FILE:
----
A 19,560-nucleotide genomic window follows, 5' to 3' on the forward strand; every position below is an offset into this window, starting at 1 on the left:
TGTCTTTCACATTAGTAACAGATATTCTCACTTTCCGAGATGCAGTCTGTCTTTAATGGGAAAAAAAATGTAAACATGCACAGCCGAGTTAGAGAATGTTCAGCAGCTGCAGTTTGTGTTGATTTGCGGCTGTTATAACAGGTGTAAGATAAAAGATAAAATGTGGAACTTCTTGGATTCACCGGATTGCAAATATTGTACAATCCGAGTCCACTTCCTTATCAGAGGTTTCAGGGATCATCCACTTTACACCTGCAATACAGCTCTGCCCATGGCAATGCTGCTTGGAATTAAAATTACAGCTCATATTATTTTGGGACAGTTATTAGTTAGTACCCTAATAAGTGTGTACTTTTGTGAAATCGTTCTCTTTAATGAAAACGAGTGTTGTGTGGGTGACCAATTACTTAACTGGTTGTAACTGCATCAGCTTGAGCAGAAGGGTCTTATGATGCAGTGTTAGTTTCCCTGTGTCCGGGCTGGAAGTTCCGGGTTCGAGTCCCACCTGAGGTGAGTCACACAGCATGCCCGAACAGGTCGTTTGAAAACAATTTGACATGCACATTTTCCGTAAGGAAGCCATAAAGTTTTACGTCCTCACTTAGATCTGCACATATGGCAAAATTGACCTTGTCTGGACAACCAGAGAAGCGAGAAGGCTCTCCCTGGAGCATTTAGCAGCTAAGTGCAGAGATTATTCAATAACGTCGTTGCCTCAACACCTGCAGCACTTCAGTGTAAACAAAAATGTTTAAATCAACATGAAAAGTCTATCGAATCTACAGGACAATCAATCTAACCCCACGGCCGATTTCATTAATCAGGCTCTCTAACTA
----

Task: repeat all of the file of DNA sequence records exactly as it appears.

A 19,560-nucleotide genomic window follows, 5' to 3' on the forward strand; every position below is an offset into this window, starting at 1 on the left:
TGTCTTTCACATTAGTAACAGATATTCTCACTTTCCGAGATGCAGTCTGTCTTTAATGGGAAAAAAAATGTAAACATGCACAGCCGAGTTAGAGAATGTTCAGCAGCTGCAGTTTGTGTTGATTTGCGGCTGTTATAACAGGTGTAAGATAAAAGATAAAATGTGGAACTTCTTGGATTCACCGGATTGCAAATATTGTACAATCCGAGTCCACTTCCTTATCAGAGGTTTCAGGGATCATCCACTTTACACCTGCAATACAGCTCTGCCCATGGCAATGCTGCTTGGAATTAAAATTACAGCTCATATTATTTTGGGACAGTTATTAGTTAGTACCCTAATAAGTGTGTACTTTTGTGAAATCGTTCTCTTTAATGAAAACGAGTGTTGTGTGGGTGACCAATTACTTAACTGGTTGTAACTGCATCAGCTTGAGCAGAAGGGTCTTATGATGCAGTGTTAGTTTCCCTGTGTCCGGGCTGGAAGTTCCGGGTTCGAGTCCCACCTGAGGTGAGTCACACAGCATGCCCGAACAGGTCGTTTGAAAACAATTTGACATGCACATTTTCCGTAAGGAAGCCATAAAGTTTTACGTCCTCACTTAGATCTGCACATATGGCAAAATTGACCTTGTCTGGACAACCAGAGAAGCGAGAAGGCTCTCCCTGGAGCATTTAGCAGCTAAGTGCAGAGATTATTCAATAACGTCGTTGCCTCAACACCTGCAGCACTTCAGTGTAAACAAAAATGTTTAAATCAACATGAAAAGTCTATCGAATCTACAGGACAATCAATCTAACCCCACGGCCGATTTCATTAATCAGGCTCTCTAACTA